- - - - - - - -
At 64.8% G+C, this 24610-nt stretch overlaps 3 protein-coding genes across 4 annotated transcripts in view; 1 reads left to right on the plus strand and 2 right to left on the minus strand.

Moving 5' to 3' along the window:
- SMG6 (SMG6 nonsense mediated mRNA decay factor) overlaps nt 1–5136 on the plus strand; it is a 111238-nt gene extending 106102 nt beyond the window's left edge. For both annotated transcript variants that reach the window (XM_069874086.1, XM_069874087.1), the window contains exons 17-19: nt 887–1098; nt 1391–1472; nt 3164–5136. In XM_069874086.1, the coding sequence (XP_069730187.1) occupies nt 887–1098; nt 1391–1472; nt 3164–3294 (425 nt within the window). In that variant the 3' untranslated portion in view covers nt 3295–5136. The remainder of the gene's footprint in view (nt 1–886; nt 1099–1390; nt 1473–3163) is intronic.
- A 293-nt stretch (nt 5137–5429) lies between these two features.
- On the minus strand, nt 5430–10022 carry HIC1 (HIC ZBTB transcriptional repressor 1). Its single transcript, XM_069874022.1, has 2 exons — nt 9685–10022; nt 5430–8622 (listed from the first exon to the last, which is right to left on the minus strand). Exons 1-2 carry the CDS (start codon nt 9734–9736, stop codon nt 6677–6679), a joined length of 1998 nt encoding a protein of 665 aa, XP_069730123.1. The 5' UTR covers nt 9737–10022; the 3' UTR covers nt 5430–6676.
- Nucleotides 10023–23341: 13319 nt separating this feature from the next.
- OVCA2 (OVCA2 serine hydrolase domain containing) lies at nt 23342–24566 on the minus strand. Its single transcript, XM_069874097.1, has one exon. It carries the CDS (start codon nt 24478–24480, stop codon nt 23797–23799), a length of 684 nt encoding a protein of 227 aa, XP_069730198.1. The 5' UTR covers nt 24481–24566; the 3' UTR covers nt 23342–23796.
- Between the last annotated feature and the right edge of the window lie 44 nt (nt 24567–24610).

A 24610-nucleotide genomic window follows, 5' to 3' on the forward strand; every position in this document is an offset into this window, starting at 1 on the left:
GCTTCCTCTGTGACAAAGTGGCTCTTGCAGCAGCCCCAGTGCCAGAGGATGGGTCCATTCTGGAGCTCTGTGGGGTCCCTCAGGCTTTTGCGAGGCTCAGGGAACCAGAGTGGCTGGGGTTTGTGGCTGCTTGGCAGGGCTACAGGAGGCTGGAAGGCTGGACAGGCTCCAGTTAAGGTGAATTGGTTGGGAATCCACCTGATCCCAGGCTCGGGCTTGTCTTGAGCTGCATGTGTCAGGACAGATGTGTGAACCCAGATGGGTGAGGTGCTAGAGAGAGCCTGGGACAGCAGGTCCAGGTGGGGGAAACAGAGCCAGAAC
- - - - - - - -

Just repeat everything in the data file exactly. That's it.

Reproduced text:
At 64.8% G+C, this 24610-nt stretch overlaps 3 protein-coding genes across 4 annotated transcripts in view; 1 reads left to right on the plus strand and 2 right to left on the minus strand.

Moving 5' to 3' along the window:
- SMG6 (SMG6 nonsense mediated mRNA decay factor) overlaps nt 1–5136 on the plus strand; it is a 111238-nt gene extending 106102 nt beyond the window's left edge. For both annotated transcript variants that reach the window (XM_069874086.1, XM_069874087.1), the window contains exons 17-19: nt 887–1098; nt 1391–1472; nt 3164–5136. In XM_069874086.1, the coding sequence (XP_069730187.1) occupies nt 887–1098; nt 1391–1472; nt 3164–3294 (425 nt within the window). In that variant the 3' untranslated portion in view covers nt 3295–5136. The remainder of the gene's footprint in view (nt 1–886; nt 1099–1390; nt 1473–3163) is intronic.
- A 293-nt stretch (nt 5137–5429) lies between these two features.
- On the minus strand, nt 5430–10022 carry HIC1 (HIC ZBTB transcriptional repressor 1). Its single transcript, XM_069874022.1, has 2 exons — nt 9685–10022; nt 5430–8622 (listed from the first exon to the last, which is right to left on the minus strand). Exons 1-2 carry the CDS (start codon nt 9734–9736, stop codon nt 6677–6679), a joined length of 1998 nt encoding a protein of 665 aa, XP_069730123.1. The 5' UTR covers nt 9737–10022; the 3' UTR covers nt 5430–6676.
- Nucleotides 10023–23341: 13319 nt separating this feature from the next.
- OVCA2 (OVCA2 serine hydrolase domain containing) lies at nt 23342–24566 on the minus strand. Its single transcript, XM_069874097.1, has one exon. It carries the CDS (start codon nt 24478–24480, stop codon nt 23797–23799), a length of 684 nt encoding a protein of 227 aa, XP_069730198.1. The 5' UTR covers nt 24481–24566; the 3' UTR covers nt 23342–23796.
- Between the last annotated feature and the right edge of the window lie 44 nt (nt 24567–24610).

A 24610-nucleotide genomic window follows, 5' to 3' on the forward strand; every position in this document is an offset into this window, starting at 1 on the left:
GCTTCCTCTGTGACAAAGTGGCTCTTGCAGCAGCCCCAGTGCCAGAGGATGGGTCCATTCTGGAGCTCTGTGGGGTCCCTCAGGCTTTTGCGAGGCTCAGGGAACCAGAGTGGCTGGGGTTTGTGGCTGCTTGGCAGGGCTACAGGAGGCTGGAAGGCTGGACAGGCTCCAGTTAAGGTGAATTGGTTGGGAATCCACCTGATCCCAGGCTCGGGCTTGTCTTGAGCTGCATGTGTCAGGACAGATGTGTGAACCCAGATGGGTGAGGTGCTAGAGAGAGCCTGGGACAGCAGGTCCAGGTGGGGGAAACAGAGCCAGAAC